NIH recognises back-pain treating mindfulness and epidural stimulation as 2016 research highlights

One quadriplegic patient was able to hold and drink from a cup following epidural stimulation

The US National Institutes of Health (NIH) have recognised two spine-related studies as research highlights for 2016. Research into the effects of meditation and cognitive behavioural therapy on low back pain has been recognised as a “Clinical Breakthrough”, while a study investigating the ability of electrical epidural stimulation to help move the hands of paralysed individuals was recognised as a “Promising Medical Advance”.

The mindfulness study, published online in the Journal of the American Medical Association, successfully demonstrated that meditation and cognitive-behavioural therapy can reduce chronic low back pain in adults. According to an NIH article, Daniel Cherkin (Cherkin Health Research Institute, Seattle, USA) and colleagues “enrolled 342 people, ages 20 to 70 years, who had back pain for more than three months that could not be attributed to a specific cause. Participants were randomly assigned to one of three treatments groups: cognitive behavioural therapy, mindfulness-based stress reduction, or usual care.”

Those individuals in the cognitive behavioural therapy and mindfulness groups received exercise books and compact discs to supplement weekly two-hour sessions, attended for eight weeks. “The usual care group could seek whatever treatment, if any, they wanted,” the article states.

Functional improvement was found to be higher for 61% of the mindfulness group and 58% of the cognitive behavioural therapy group at six months. Only 44% of the usual care group experienced higher functional improvement compared to baseline. The amount of individuals reporting improved back pain was significantly higher for the mindfulness and cognitive behavioural therapy groups compared to the usual care group (44%, 45% and 27%, respectively).

Moderate benefits were sustained to one year.

“The research suggests that training the brain to respond differently to pain signals may be more effective—and last longer—than traditional physical therapy and medication,” says Cherkin in the NIH article.

“The results from this research affirm that non-drug/non-opioid therapies, such as meditation, can help manage chronic low-back pain. Physicians and their patients can use this information to inform treatment decisions,” says NCCIH director Josephine Briggs.

The second piece of research recognised by the NIH was a proof-of concept study, testing the possibility of improving hand function in patients with cervical spinal cord injury. Whilst this approach has been used to treat lower limbs before, this is the first time it has been used on upper limbs of people with severe spinal cord injuries. The study was published in Neurorehabilitation and Neural Repair.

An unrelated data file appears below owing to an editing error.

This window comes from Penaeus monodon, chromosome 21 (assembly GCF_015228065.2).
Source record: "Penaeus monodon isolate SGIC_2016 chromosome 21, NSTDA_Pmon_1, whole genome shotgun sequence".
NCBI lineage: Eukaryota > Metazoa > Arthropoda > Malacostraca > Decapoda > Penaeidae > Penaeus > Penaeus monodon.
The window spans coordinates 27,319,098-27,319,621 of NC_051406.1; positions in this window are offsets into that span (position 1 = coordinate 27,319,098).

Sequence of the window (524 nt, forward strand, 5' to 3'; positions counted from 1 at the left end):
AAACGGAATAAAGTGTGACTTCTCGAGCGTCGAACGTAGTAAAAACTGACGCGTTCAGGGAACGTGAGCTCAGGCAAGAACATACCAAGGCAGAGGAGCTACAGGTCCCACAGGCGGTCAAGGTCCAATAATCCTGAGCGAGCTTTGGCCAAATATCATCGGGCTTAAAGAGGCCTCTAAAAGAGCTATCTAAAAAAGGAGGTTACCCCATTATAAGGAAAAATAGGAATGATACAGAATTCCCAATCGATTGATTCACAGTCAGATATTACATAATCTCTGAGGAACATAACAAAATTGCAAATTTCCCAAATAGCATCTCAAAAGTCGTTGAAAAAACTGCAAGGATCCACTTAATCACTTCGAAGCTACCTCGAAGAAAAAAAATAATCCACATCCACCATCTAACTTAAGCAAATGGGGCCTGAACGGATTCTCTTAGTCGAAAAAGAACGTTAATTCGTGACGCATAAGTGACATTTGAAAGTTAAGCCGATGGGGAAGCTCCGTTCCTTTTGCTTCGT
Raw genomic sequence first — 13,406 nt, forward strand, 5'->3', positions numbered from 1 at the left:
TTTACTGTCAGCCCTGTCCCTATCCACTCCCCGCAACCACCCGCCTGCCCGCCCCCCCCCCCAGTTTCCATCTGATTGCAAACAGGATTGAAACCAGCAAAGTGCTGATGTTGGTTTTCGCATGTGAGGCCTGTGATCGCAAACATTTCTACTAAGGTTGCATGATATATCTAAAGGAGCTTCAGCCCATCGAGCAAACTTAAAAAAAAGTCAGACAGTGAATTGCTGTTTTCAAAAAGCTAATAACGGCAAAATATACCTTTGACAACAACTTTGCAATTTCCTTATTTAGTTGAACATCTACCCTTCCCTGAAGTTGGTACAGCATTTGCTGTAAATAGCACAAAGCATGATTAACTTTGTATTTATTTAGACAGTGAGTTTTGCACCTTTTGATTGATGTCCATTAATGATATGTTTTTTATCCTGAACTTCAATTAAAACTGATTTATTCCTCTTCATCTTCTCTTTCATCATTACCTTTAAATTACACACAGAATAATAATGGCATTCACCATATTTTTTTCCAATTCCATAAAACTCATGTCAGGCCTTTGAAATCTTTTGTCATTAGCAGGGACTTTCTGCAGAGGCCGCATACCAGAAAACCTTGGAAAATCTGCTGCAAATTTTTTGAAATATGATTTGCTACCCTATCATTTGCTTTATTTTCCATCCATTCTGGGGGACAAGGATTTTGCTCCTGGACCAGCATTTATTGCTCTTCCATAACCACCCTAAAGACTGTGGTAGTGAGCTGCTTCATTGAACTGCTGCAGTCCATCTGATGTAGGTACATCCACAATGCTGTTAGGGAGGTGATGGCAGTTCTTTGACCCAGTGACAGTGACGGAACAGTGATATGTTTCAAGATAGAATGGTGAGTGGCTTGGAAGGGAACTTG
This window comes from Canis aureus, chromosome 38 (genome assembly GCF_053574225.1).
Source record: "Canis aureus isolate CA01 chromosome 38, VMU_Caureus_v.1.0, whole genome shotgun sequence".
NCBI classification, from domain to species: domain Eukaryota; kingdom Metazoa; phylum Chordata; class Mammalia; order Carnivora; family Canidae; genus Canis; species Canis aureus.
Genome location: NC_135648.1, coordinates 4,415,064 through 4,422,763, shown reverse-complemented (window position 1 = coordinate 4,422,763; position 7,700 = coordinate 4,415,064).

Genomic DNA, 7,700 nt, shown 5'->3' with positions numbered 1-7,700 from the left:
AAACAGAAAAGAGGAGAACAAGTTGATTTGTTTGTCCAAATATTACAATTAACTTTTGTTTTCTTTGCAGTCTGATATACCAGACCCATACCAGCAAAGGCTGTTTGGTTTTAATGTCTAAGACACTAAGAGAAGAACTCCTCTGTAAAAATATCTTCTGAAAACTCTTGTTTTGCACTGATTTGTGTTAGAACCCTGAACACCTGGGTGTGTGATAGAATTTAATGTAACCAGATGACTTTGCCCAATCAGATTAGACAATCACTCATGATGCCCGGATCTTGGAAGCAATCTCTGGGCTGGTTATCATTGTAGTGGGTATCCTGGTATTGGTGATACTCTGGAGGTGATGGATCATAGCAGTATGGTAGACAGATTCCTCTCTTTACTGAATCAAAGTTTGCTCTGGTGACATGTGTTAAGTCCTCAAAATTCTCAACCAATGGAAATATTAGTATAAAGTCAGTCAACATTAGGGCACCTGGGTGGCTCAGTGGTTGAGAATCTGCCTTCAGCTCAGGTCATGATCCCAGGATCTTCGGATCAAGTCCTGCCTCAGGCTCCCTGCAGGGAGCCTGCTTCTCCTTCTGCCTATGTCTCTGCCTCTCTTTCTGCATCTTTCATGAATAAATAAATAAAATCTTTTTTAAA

Daniel Lu (University of California, Los Angeles, USA) and colleagues implanted an array of 16 electrodes across the injury sites of two quadriplegic people with severe cervical spinal injury, who had been paralysed for over 18 months. According to an NIH report on the study, “The participants practiced grasping and moving a handgrip while receiving varying levels of electrical pulses from the devices. One person was tested daily over 7 days while the other had weekly sessions for 8 weeks.”

The individuals experienced increases in hand strength over the course of just one session, which they found they were able to increase over further sessions. Control of their hands also improved. Interestingly, the participants were able to sustain these results beyond the duration of stimulation.

“Both individuals made large gains in feeding, dressing, bathing, and grooming. Their mobility in bed and ability to get themselves in and out of bed improved as well. One participant regained the ability to pick up and drink from a cup,” the NIH reports.

“In this study we demonstrate that through cervical epidural stimulation, hand and upper extremity function can be substantially improved, imparting the ability to participate in activities of daily living, self-care and transfer, and to live independently,” Lu says in the NIH article.

“Even relatively minor gains in function of the upper limb can make huge differences in the quality of life for a person who can’t grasp anything,” adds co-author V Reggie Edgerton (University of California, Los Angeles, USA).

According to the report, the team plans to study the approach in more patients, with longer follow-up.